New York, New York!!

Experienced cruisers who go south from New England told us that the trip down the East River is a “must do.”  That is simply an understatement.  The day was exciting and emotional, which surprised me. Although I lived in Manhattan many years ago, I have had no wish to return to the big city life. And yet, as we passed so many famous city sights, from this new water perspective, I unexpectedly felt many emotions.  I cannot resist sharing all of this with you, mostly with photos.

We left Port Washington at 6:00 am before the sun fully rose, and soon encountered the first of many bridges.

We left Port Washington int he early morning light, passing this lighthouse on our way to the Throgs Neck Bridge

We left Port Washington int he early morning light, passing this lighthouse on our way to the Throgs Neck Bridge

Bridges can be very intimidating to a sailboat. The first one truly did make me nervous as we approached.  We knew we would safely pass below – the chart says 138 foot clearance and our mast is only 59 feet above the water, but still……..

Approaching the Whitestone Bridge... Are we going to make it??

Approaching the Whitestone Bridge… Are we going to make it??

And yes, we make it through under the bridge.  We knew would.....

And yes, we make it through under the bridge. We knew would….. 138- 59 = lots of space!

We drive over the Whitestone Bridge every time we visit my son, Ryan and his wife, Kerri. It‘s cheaper to pass under the bridge than drive on it!

The Whitestone Bridge - see the sign for 678, Ryan and Kerri?

The Whitestone Bridge – see the sign for 678 South, Ryan and Kerri?

After passing Rikers Island, we were on our way to Hell Gate. The infamous Hell Gate! Every boater who chooses this course knows that timing is everything. We carefully studied the charts and  information to choose the right current. Passage through here and down the East River must be timed just right so that the current works with you, not against you and not propelling you too swiftly down the river.

Approaching Hell Gate Bridge - much more attractive than its name implies.

Approaching Hell Gate Bridge – much more attractive than its name implies.

The current’s churning, swirling waters through Hell Gate really push you through. The chartplotter is proof of our speed – 11 knots!! And we are happy when we make 7-8 knots of speed.

11 KNOTS!! Does that make us a power boat??

11 KNOTS!! Does that make us a power boat??

Soon after Hell Gate we reached Rockefeller University and the apartment building on 63rd Street where I lived for almost 2 years, 34 years ago.

Rockefeller University

Rockefeller University

Our apartment is the smaller building. The newer larger one now blocks it from most of the East River.

I lived on the 16 floor of the smaller apartment building, in the middle of the photo.

I lived on the 16 floor of the smaller apartment building, in the middle of the photo.

The city shows no wear and tear, no grime and dust as we pass along.  It was amazing to see so many famous buildings as we made our way down the East River.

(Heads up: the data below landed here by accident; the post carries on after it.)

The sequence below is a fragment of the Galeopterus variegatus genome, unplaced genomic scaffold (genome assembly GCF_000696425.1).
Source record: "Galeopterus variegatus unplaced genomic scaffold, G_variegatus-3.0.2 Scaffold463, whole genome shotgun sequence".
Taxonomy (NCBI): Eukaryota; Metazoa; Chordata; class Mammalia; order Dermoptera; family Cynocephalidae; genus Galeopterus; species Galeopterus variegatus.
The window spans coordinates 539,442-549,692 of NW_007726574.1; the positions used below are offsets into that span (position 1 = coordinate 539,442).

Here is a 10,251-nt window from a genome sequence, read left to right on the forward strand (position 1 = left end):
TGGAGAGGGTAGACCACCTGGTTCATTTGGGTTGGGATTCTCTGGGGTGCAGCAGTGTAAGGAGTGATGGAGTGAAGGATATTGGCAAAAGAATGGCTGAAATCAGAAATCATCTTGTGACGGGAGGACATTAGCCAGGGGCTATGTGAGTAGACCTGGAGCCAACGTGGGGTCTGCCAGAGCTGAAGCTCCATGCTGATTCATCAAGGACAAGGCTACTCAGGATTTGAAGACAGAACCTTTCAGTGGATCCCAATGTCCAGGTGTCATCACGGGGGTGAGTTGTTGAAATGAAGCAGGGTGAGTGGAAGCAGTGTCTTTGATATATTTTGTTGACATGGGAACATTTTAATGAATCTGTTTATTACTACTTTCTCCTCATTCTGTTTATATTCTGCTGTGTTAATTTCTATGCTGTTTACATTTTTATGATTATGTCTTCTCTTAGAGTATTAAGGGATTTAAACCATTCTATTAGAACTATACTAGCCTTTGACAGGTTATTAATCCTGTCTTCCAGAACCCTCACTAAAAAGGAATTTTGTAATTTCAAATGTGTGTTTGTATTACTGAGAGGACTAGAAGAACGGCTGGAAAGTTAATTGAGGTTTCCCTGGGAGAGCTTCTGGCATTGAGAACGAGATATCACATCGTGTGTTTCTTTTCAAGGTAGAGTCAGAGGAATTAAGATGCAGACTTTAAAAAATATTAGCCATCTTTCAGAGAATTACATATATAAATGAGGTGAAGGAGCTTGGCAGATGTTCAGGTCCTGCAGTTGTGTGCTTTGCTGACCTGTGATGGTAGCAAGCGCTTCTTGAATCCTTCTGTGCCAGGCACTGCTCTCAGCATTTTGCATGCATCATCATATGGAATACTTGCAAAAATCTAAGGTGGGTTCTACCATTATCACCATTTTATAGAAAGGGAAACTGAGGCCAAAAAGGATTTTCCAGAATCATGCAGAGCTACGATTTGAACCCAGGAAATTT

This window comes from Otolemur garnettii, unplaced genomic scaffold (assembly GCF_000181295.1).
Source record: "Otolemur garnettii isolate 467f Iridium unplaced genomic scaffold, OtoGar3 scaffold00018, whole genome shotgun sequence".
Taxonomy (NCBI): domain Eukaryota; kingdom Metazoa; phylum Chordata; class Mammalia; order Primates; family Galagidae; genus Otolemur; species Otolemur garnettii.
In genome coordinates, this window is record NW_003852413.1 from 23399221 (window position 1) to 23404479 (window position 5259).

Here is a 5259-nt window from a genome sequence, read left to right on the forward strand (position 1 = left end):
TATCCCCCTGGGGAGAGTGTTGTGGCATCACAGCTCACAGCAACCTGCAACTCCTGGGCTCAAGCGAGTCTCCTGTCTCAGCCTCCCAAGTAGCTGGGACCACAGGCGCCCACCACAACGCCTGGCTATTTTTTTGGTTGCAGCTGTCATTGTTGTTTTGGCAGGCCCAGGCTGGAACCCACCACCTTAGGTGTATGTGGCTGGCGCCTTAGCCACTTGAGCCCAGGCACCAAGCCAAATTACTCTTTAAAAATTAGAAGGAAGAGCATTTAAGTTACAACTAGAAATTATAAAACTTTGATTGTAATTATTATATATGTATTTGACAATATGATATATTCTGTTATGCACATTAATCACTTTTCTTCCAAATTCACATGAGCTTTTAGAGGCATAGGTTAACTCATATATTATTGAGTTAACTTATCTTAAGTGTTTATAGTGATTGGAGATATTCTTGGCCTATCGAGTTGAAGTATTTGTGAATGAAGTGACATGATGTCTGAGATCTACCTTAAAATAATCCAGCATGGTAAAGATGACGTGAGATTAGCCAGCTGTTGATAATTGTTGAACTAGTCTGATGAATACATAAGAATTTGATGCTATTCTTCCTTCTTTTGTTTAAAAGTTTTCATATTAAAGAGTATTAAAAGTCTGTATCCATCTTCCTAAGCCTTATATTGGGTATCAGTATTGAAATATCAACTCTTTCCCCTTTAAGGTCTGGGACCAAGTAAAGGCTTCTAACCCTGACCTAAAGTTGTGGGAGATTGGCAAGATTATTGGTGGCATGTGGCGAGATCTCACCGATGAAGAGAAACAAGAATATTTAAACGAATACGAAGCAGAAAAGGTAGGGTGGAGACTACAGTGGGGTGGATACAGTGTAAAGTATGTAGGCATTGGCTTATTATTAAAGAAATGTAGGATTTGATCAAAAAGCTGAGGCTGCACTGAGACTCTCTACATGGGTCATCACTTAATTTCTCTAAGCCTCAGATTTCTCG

The United Nations Building

The United Nations Building

The Chrysler Building

The Chrysler Building

The Empire State Building

The Empire State Building

South Street Seaport and Pier 17

South Street Seaport and Pier 17

One World Trade Center

One World Trade Center

Staten Island Ferry Terminal

Staten Island Ferry Terminal

We pass by Ellis Island, where my father’s father entered the United States as a child with his family.

Ellis Island

Ellis Island

Next is the lady we have been waiting to see, Lady Liberty.

Lady Liberty and Al

Lady Liberty and Al

This was a special moment, to sail past the Statue of Liberty and see her torch held high and burning so brightly.

The Statue of Liberty

The Statue of Liberty

Once past the Verrazano Narrows Bridge, we were able to put the sails up and have some “quiet time” as we crossed the waters over to New Jersey. Ahhhh, that’s what sailing is really about – the wind in the sails and the silence! OK, almost silence. After five and half hours and 36 miles, we reached Sandy Hook, New Jersey. After anchoring behind the breakwater in the Atlantic Highlands Harbor, we went to shore for a much needed walk after three days on the boat. And ice cream!
Entrance to Sandy Hook, New Jersey

5 thoughts on “New York, New York!!

  1. Michele,
    Your photos are gorgeous. Your writing is engaging. Your spirit is contagious. I am a big fan of this blog, of your adventure, and of you. Say hello to Rehoboth Beach for me–a long time family vacation favorite. All the best to you and Al.

  2. I am so excited for you and love to see the photos! You are taking me on the journey with you and it makes me feel like I am there. I couldn’t wait to get into work today to see where you are! I have also had my “teal toes” done. I think of you often, enjoy this adventure! Michelle

  3. What a fun trip you are having. When we went on the SYC cruise to NYC a few years ago we did this same route! Left City Island Marina & headed down & around the Battery BUT we headed north on the Hudosn to 79th St. Boat Basin where we stayed for 3 days & had fun taking the subway (right up the road from the marina) downtown & walking lower Manhattan, Times Square, Battery Park, Intrepid Museum, etc. We look forward to hearing all about your wonderful journey south.

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